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china is the fastest—growing and will likely soon become the largest wine market in the world. meanwhile, sales at home are declining, which is starting to rattle nerves. the older wine—loving generation are retiring. millennials seem to prefer spirits or recently legalised marijuana. another layer of tariffs is another unwelcome challenge. the first time, it's like, oh, my god, what are we going to do? and the second time, i think we've been here. the third time, you know, it'sjust piling on. you can't get any deeper than that. you think the point that the chinese market is at, you've got a growing middle—class, people who are going to be buying wine who wouldn't have been before, that's the time you need to be there, right? exactly, now is the time we want to be there and be able to develop that and so, you know, i'll be going this fall and continue to bang the drum
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about california wines. the great hope here is that an agreement will be reached that will erase the tariffs that existed in the first place. then wine producers could end up the winners in this trade war. the wine institute says as californians, they think big and they're confident that will carry them through. it's just part of our nature to dream big, to be freethinkers. we apply that to wine growing and winemaking, and what comes out of it is this incredibly rich and exciting wine industry. we rise to that challenge. and that's part of what keeps us going forward. president nixon helped put napa wine on the world map when he raised a glass of it in a toast to peace with china. those who work in the valley‘s vineyards hope that president trump will do similar, and soon.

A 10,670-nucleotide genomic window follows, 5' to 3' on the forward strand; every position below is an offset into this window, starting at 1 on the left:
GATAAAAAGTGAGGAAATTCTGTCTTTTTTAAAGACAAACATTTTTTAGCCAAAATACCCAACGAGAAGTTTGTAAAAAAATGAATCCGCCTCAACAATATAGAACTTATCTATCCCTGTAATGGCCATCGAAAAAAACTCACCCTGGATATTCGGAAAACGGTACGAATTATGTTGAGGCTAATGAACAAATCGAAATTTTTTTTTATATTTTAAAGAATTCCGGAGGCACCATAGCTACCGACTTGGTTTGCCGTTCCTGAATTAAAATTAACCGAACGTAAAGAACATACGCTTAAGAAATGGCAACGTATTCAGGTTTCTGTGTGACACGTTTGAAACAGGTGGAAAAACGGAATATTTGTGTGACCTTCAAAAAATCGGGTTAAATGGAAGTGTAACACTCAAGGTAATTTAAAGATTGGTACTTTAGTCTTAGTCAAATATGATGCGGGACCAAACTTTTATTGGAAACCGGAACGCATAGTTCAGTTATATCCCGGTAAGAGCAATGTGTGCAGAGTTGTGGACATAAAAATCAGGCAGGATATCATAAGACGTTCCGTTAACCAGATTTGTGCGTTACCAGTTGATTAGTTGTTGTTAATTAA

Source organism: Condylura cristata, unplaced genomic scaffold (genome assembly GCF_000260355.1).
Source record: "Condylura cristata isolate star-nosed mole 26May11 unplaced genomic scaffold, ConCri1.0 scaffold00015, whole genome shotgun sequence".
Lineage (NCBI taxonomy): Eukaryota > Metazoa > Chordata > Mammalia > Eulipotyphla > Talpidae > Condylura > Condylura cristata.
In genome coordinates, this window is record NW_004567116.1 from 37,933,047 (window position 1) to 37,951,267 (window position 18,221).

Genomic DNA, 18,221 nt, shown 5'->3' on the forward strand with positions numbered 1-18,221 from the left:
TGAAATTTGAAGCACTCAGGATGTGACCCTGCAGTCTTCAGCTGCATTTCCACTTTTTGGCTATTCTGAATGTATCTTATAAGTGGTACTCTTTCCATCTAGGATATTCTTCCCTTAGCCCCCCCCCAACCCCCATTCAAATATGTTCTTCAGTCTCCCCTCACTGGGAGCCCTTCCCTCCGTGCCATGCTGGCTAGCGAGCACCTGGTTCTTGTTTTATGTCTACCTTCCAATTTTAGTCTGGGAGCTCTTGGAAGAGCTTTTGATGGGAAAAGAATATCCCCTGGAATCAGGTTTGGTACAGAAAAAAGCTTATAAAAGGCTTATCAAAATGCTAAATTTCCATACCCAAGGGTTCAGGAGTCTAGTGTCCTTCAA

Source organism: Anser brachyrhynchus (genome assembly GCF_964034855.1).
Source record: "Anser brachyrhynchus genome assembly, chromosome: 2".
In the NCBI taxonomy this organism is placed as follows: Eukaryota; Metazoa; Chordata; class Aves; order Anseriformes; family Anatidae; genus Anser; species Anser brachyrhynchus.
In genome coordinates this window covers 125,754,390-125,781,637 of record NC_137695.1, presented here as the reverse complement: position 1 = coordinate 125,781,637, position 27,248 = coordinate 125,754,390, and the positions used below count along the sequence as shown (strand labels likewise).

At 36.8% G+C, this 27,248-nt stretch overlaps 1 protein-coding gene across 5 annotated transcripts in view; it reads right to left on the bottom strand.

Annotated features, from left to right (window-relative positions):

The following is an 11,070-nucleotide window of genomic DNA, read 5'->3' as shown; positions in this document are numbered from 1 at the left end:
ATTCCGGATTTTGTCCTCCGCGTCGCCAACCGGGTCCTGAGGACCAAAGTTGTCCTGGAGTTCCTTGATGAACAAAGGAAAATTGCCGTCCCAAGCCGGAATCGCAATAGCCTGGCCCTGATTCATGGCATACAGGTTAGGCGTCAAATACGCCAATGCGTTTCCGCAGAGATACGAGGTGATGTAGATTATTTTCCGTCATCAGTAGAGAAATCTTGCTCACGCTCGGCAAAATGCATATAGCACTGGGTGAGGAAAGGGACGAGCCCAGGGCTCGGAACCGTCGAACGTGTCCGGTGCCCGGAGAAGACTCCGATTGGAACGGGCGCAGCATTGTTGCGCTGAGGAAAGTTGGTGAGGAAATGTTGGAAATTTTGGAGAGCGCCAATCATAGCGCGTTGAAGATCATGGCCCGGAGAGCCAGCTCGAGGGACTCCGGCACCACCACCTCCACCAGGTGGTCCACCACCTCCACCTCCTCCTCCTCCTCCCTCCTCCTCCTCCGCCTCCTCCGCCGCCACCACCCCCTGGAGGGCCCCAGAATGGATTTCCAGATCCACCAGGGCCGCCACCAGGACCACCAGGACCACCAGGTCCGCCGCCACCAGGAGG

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the world is full of insects. by some estimates they outnumber us by a ratio of 200 million to one, and they are a vital part of the world's ecosystem. now, a huge new insect farm has opened in the netherlands, hoping to use them as a sustainable source of protein. the bbc‘s tim allman has more. they fascinate some, they horrify others. but insects help make the world go round. so important are they that the dutch king came to open this new insect farm near the border with belgium. he was getting a little hands—on, examining close—up a potentially vital source of food. fish, chicken, they all eat insects, the new ecology we bring into markets and the new product we bring into markets is entirely new to the world. some call it an alternative protein, we call it
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protein, because needs and has actually already defined it already. this facility could potentially churn out tons of insects ground into paste. if given the go—ahead by the european union, that pace could be used as a source or as a type of fertiliser. potentially providing sustainable solutions. by managing that whole process under one roof, we can lower food waste, improve high—quality proteins, and this is oui’ high—quality proteins, and this is our contribution to creating a food balance with nature. these insects could become a vital food source or sea life and livestock stop something so small helping to solve a problem that's pretty big. tim 0ldman, bbc news. —— tim allman. these are live pictures in hong kong, 9:30 am local time. people gathering in large numbers at to